The Whizz Pop Chocolate Shop by Kate Saunders is a middle grade novel about magical chocolate—but it reminded me more of cotton candy, light and fluffy and insubstantial,
When Oz and Lily, eleven-year-old twins, and their family move into an abandoned chocolate factory, Lily is delighted to meet Demerara, a magical cat. Demerara tells them about the history of the chocolate factory, founded by three brothers who combined chocolate and magic. One of the brothers, by virtue of an immortality chocolate, is still alive and intent on stealing secrets his brothers left behind, to sell to a terrorist group. Demerara also happens to be a secret agent for the MI6, the British secret service, and needs Oz, Lily and their neighbor Caydon to use their latent magical ability to help on a secret mission.
This really is a cotton candy book, fun and entertaining with no real substance or depth. I don’t think it would have wide appeal for adults, but I can easily imagine middle grade readers loving it.
The entire book is pretty wild, over-the-top and ridiculous, mostly in a good way. Any difficulties are quickly smoothed over and details are avoided whenever possible. The MI6 somehow makes Oz and Lily’s parents utterly unconcerned about whatever it is their children are up to (with a combination of cover stories and magic), neatly getting parental supervision out of the way. We don’t have any detail about the supposed terrorist organization MI6 is fighting; they’re entirely just a shadowy, vaguely evil entity.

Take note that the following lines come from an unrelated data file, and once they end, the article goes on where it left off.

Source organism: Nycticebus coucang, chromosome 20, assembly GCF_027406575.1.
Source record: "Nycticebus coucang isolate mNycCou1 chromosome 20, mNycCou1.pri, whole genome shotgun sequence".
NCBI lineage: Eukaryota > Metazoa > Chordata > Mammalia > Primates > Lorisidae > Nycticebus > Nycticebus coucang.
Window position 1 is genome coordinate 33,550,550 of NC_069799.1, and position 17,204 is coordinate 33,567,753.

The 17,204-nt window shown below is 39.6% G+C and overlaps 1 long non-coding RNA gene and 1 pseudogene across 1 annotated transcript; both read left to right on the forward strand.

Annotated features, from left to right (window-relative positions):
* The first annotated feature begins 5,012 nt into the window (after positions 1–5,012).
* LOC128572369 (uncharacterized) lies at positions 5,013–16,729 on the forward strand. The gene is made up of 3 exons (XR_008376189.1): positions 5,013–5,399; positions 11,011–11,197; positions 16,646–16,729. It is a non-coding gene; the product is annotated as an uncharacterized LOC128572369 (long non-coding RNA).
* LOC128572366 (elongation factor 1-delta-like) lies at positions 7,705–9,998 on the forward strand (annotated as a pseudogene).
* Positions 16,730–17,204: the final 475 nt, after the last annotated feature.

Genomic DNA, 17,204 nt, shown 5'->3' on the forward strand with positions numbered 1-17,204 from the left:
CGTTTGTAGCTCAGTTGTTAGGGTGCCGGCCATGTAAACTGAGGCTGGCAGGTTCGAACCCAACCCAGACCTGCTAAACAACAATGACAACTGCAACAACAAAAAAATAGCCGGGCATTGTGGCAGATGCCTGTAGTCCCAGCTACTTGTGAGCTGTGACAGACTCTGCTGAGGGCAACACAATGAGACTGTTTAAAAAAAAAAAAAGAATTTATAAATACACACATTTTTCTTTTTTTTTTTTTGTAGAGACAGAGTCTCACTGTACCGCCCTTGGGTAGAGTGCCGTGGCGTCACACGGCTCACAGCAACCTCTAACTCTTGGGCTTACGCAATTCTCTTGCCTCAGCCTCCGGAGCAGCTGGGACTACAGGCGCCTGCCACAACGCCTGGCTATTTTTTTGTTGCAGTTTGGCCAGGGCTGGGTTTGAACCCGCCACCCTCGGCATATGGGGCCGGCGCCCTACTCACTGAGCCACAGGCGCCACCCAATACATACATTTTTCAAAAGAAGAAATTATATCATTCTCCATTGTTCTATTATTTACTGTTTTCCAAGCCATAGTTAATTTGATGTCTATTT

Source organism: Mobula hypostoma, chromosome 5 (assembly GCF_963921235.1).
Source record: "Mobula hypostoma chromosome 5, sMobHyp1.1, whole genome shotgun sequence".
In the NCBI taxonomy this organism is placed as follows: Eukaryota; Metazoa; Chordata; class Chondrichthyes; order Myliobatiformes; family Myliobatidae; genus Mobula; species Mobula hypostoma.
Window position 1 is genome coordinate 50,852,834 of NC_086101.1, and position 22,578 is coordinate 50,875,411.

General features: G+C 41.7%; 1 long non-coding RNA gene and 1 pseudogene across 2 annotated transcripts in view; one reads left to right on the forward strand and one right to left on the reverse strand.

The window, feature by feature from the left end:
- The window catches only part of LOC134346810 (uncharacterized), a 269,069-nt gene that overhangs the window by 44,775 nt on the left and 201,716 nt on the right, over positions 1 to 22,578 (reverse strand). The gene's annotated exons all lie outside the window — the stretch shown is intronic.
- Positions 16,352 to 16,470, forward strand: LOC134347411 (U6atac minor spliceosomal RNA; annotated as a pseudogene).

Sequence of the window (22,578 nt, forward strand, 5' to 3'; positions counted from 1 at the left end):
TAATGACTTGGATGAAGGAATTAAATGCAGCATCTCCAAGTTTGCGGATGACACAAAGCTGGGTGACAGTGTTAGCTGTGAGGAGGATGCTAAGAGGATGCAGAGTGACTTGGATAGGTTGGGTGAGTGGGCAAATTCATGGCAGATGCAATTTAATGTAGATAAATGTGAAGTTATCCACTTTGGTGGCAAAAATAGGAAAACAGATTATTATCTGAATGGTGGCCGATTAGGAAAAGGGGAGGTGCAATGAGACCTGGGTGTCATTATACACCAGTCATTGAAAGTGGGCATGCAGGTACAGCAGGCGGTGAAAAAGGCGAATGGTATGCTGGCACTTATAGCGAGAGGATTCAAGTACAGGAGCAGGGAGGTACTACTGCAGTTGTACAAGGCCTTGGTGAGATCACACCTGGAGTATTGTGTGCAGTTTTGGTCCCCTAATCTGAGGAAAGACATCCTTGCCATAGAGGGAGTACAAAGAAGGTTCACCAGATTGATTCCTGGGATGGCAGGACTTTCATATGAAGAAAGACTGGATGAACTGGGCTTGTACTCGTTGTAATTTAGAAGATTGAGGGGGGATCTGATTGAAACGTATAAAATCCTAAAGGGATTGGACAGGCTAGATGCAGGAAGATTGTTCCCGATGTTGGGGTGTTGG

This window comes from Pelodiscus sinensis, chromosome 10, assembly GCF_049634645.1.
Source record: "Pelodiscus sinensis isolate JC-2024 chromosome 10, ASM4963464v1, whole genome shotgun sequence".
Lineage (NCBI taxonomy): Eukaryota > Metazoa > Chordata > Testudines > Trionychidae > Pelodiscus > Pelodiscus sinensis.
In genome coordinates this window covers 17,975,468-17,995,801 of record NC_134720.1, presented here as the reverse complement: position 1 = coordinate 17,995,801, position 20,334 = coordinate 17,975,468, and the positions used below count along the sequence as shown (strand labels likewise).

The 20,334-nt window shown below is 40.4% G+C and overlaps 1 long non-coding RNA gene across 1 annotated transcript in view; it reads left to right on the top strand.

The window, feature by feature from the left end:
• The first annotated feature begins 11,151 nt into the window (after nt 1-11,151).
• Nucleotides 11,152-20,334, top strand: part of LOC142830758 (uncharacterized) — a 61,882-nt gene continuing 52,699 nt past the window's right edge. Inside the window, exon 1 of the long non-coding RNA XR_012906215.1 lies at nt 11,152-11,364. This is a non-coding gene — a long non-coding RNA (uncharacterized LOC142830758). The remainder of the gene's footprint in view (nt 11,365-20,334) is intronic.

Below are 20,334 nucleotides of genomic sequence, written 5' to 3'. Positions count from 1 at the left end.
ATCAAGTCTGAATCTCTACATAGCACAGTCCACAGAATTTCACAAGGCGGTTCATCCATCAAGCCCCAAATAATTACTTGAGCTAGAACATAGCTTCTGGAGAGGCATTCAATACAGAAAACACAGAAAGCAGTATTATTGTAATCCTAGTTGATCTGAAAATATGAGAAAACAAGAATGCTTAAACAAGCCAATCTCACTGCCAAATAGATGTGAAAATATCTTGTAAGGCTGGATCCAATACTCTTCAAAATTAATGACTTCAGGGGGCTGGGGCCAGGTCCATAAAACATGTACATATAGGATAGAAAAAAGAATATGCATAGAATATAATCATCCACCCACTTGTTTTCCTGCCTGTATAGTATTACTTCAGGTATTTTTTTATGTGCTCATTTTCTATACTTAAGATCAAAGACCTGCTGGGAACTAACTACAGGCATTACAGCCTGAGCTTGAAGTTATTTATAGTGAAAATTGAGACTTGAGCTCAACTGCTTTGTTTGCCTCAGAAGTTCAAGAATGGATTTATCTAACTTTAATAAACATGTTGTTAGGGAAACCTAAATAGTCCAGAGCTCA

This points to where I (and probably other adult readers) had some trouble with the book. The focus, or goal of the book was too vague and too changeable for me. There’s the terrorist group, one evil chocolate-maker, a kidnapping, and a threat to the children’s family, so there’s plenty going on—but these don’t all tie together very well, and the focus of the danger changes too unexpectedly at times.
It’s like cotton candy—wisps that don’t always hold together very well, but on the other hand, are bright, sugary and fun in themselves. Younger readers would probably worry less about the larger arc of the story, and simply ride along for the series of adventures.
And I am sure younger readers would delight in the magical elements. Demerara is wonderfully vain, snobbish and proud (she is a cat after all), leading to some ridiculous moments as she has Lily paint her claws or cover her fur in body glitter. There’s also a talking rat and an invisible ghost elephant in the mix.
Lily, Oz and Caydon are all convincing characters, good kids who aren’t too good. Lily is the most likely to be relatable, dealing with dyslexia and feeling overshadowed by Oz, a genius violinist. I like that all the kids get to have a part in the final victory, using their talents and overcoming their challenges.
So this one gets a limited recommendation–only good for adult readers if you’re looking for something very light, but probably delightful for a younger audience!
Buy it here: The Whizz Pop Chocolate Shop